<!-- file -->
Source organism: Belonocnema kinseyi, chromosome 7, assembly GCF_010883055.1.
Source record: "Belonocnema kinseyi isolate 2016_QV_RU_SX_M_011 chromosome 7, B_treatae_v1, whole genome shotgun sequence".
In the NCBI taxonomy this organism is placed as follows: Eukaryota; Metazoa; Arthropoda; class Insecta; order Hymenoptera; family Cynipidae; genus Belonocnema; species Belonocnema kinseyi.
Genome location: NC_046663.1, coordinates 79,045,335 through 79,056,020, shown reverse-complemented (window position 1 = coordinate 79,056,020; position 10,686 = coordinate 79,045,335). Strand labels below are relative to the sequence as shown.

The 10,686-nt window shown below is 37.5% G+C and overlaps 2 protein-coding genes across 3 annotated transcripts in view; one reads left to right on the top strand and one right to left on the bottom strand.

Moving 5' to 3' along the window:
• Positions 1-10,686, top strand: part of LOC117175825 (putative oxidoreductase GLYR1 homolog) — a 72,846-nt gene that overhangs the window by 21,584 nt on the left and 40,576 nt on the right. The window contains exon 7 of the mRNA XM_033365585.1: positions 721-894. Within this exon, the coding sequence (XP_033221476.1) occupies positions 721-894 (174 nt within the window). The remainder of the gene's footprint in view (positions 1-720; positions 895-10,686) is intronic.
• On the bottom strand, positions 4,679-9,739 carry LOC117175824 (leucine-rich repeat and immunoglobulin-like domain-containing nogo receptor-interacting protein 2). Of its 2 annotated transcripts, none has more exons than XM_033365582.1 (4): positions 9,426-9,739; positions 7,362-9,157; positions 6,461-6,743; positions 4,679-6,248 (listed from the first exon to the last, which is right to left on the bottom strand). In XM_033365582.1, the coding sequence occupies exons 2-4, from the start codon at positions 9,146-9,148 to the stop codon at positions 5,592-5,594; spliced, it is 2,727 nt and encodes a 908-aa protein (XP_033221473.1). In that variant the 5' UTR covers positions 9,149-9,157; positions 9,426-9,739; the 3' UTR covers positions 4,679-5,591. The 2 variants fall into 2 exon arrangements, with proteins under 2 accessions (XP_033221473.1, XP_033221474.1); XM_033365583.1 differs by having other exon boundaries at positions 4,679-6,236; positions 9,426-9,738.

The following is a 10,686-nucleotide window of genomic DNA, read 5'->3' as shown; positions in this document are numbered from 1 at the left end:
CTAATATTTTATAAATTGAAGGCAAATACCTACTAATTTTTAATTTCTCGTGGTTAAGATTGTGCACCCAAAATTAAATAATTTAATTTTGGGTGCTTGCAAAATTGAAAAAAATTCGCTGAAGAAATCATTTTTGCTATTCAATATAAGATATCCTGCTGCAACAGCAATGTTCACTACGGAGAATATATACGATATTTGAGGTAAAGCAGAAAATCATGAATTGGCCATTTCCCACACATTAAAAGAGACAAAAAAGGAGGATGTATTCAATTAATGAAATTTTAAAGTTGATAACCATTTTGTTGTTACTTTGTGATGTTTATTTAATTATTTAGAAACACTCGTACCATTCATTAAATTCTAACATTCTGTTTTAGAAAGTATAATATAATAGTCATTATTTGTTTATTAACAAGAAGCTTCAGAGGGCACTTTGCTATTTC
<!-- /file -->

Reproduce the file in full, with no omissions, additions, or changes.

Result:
Source organism: Belonocnema kinseyi, chromosome 7, assembly GCF_010883055.1.
Source record: "Belonocnema kinseyi isolate 2016_QV_RU_SX_M_011 chromosome 7, B_treatae_v1, whole genome shotgun sequence".
In the NCBI taxonomy this organism is placed as follows: Eukaryota; Metazoa; Arthropoda; class Insecta; order Hymenoptera; family Cynipidae; genus Belonocnema; species Belonocnema kinseyi.
Genome location: NC_046663.1, coordinates 79,045,335 through 79,056,020, shown reverse-complemented (window position 1 = coordinate 79,056,020; position 10,686 = coordinate 79,045,335). Strand labels below are relative to the sequence as shown.

The 10,686-nt window shown below is 37.5% G+C and overlaps 2 protein-coding genes across 3 annotated transcripts in view; one reads left to right on the top strand and one right to left on the bottom strand.

Moving 5' to 3' along the window:
• Positions 1-10,686, top strand: part of LOC117175825 (putative oxidoreductase GLYR1 homolog) — a 72,846-nt gene that overhangs the window by 21,584 nt on the left and 40,576 nt on the right. The window contains exon 7 of the mRNA XM_033365585.1: positions 721-894. Within this exon, the coding sequence (XP_033221476.1) occupies positions 721-894 (174 nt within the window). The remainder of the gene's footprint in view (positions 1-720; positions 895-10,686) is intronic.
• On the bottom strand, positions 4,679-9,739 carry LOC117175824 (leucine-rich repeat and immunoglobulin-like domain-containing nogo receptor-interacting protein 2). Of its 2 annotated transcripts, none has more exons than XM_033365582.1 (4): positions 9,426-9,739; positions 7,362-9,157; positions 6,461-6,743; positions 4,679-6,248 (listed from the first exon to the last, which is right to left on the bottom strand). In XM_033365582.1, the coding sequence occupies exons 2-4, from the start codon at positions 9,146-9,148 to the stop codon at positions 5,592-5,594; spliced, it is 2,727 nt and encodes a 908-aa protein (XP_033221473.1). In that variant the 5' UTR covers positions 9,149-9,157; positions 9,426-9,739; the 3' UTR covers positions 4,679-5,591. The 2 variants fall into 2 exon arrangements, with proteins under 2 accessions (XP_033221473.1, XP_033221474.1); XM_033365583.1 differs by having other exon boundaries at positions 4,679-6,236; positions 9,426-9,738.

The following is a 10,686-nucleotide window of genomic DNA, read 5'->3' as shown; positions in this document are numbered from 1 at the left end:
CTAATATTTTATAAATTGAAGGCAAATACCTACTAATTTTTAATTTCTCGTGGTTAAGATTGTGCACCCAAAATTAAATAATTTAATTTTGGGTGCTTGCAAAATTGAAAAAAATTCGCTGAAGAAATCATTTTTGCTATTCAATATAAGATATCCTGCTGCAACAGCAATGTTCACTACGGAGAATATATACGATATTTGAGGTAAAGCAGAAAATCATGAATTGGCCATTTCCCACACATTAAAAGAGACAAAAAAGGAGGATGTATTCAATTAATGAAATTTTAAAGTTGATAACCATTTTGTTGTTACTTTGTGATGTTTATTTAATTATTTAGAAACACTCGTACCATTCATTAAATTCTAACATTCTGTTTTAGAAAGTATAATATAATAGTCATTATTTGTTTATTAACAAGAAGCTTCAGAGGGCACTTTGCTATTTC